The projects are what Katodrytis calls "landmark projects" from the eight years that his studio, or class, has been running. They are among the most innovative and groundbreaking fourth and fifth-year projects that he's seen during his time in Sharjah, and their designers are those who have found most success after the five-year degree. "Always, in any school, especially in a young school like ours, there is the student that almost comes from nowhere, and they just produce these amazing things," he marvels. "These students have achieved something different in their professional lives. They are students who have their own practices in Dubai - X-Architects for example won an international award on a new sustainability project they did; another student is starting in London at the AA (Architectural Association); and another two worked in the office of Rem Koolhaas. So in a way an education is one little part of their lives and what is interesting for us looking back is to see how they link their current and recent professional achievements to their early years in the school."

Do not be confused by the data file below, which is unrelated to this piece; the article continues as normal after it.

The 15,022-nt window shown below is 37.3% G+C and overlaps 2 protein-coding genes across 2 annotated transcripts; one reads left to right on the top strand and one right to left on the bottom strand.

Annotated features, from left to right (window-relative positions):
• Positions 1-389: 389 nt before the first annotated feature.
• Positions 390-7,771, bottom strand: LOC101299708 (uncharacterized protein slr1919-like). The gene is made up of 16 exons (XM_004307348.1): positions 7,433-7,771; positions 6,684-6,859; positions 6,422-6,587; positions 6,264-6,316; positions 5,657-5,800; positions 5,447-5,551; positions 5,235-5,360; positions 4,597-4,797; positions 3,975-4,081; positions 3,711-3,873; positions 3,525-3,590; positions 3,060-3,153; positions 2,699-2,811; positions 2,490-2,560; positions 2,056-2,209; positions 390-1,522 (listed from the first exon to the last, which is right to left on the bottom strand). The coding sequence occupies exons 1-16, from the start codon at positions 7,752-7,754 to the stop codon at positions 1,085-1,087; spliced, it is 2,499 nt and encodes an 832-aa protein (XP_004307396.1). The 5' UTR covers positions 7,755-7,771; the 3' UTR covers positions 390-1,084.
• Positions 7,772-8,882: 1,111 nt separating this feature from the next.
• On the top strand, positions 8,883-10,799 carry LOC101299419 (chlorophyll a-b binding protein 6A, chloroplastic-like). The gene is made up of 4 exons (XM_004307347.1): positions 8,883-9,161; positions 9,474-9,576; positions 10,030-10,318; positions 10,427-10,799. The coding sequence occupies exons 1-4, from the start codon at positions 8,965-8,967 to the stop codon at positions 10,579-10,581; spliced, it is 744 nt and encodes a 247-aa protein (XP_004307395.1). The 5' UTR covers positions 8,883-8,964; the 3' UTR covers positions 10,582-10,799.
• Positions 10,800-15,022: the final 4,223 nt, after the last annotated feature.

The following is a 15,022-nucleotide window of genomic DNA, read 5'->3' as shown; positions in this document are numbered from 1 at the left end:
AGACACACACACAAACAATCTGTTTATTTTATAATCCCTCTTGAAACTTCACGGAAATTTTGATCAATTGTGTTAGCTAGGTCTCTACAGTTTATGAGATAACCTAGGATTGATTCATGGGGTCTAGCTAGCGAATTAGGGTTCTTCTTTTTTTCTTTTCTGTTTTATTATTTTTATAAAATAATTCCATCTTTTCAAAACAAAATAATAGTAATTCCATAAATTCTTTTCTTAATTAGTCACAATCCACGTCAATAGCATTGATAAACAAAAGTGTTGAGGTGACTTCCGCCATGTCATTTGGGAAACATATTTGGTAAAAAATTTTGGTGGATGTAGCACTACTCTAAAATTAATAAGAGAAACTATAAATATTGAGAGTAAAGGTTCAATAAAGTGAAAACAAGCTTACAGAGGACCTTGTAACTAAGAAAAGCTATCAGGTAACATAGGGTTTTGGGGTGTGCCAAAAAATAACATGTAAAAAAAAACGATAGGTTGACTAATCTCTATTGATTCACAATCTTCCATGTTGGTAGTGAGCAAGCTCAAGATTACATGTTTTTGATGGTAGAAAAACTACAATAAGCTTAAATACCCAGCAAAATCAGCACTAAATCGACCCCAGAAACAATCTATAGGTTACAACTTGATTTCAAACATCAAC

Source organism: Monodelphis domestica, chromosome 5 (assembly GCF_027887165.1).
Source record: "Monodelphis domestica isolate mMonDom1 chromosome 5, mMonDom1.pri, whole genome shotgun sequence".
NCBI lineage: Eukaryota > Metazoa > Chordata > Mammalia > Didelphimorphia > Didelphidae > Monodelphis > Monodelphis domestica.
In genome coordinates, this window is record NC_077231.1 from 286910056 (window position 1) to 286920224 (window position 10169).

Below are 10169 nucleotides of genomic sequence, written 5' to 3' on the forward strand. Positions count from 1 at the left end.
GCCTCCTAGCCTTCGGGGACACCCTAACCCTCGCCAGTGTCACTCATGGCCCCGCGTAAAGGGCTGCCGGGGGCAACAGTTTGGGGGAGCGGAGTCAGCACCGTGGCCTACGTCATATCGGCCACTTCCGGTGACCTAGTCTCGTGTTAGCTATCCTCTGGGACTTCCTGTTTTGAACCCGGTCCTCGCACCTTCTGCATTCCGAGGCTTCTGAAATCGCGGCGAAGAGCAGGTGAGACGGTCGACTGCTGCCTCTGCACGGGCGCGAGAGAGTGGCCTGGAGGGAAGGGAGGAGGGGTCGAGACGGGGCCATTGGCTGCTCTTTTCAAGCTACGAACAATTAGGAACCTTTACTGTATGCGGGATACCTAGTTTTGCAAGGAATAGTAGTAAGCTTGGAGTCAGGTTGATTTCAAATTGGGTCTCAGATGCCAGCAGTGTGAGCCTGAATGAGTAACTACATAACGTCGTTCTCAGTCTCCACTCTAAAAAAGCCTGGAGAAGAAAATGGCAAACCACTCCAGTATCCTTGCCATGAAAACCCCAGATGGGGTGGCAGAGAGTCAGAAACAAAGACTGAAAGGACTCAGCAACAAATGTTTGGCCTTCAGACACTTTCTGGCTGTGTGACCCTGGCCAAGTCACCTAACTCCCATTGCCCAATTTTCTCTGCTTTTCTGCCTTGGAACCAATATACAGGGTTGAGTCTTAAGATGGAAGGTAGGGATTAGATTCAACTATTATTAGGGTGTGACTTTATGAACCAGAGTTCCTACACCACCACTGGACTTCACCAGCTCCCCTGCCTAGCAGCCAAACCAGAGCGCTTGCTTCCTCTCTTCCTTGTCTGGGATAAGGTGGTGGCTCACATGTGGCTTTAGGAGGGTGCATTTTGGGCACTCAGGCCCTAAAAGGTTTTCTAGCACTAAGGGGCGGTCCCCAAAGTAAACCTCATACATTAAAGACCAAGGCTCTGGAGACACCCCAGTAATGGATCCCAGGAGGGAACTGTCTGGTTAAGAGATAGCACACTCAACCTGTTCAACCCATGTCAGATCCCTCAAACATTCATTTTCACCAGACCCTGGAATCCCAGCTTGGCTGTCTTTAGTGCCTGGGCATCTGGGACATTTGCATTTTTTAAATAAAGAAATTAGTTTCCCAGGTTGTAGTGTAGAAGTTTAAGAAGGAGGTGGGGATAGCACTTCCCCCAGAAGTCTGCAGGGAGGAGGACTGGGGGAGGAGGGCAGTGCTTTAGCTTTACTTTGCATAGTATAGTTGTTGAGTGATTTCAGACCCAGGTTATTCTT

Many of the graduates have grown up in the Emirates and are already working here or have plans to return after their further studies. One of the most successful is Ahmed Ebrahim al Ali, the co-founder of X-Architects. Al Ali is an Emirati architect whose career since graduating started with small villa projects and progressed to ambitious designs such as the Holcim Award-winning Xeritown, a Dubailand development that uses shade and orientation to reduce water consumption and keep the town cool in the hot months. For al Ali, sustainability and cultural sensitivity are the big gaps in Dubai's architecture, and he credits the AUS's architecture degree with much of his awareness of these issues.
"We are trying to show something different, trying to be more culturally sensitive, more environmentally sensitive, and providing alternatives to these kind of [overly commercial] developments," he says. "I think the market is learning from this and trying to slow down. The approach is to understand the environment that we build for, the condition we build for, whether it's social, political or environmental. In that sense, yes, Sharjah allows us to think critically about what we will do, and the environment that we will build, the culture and the political situation."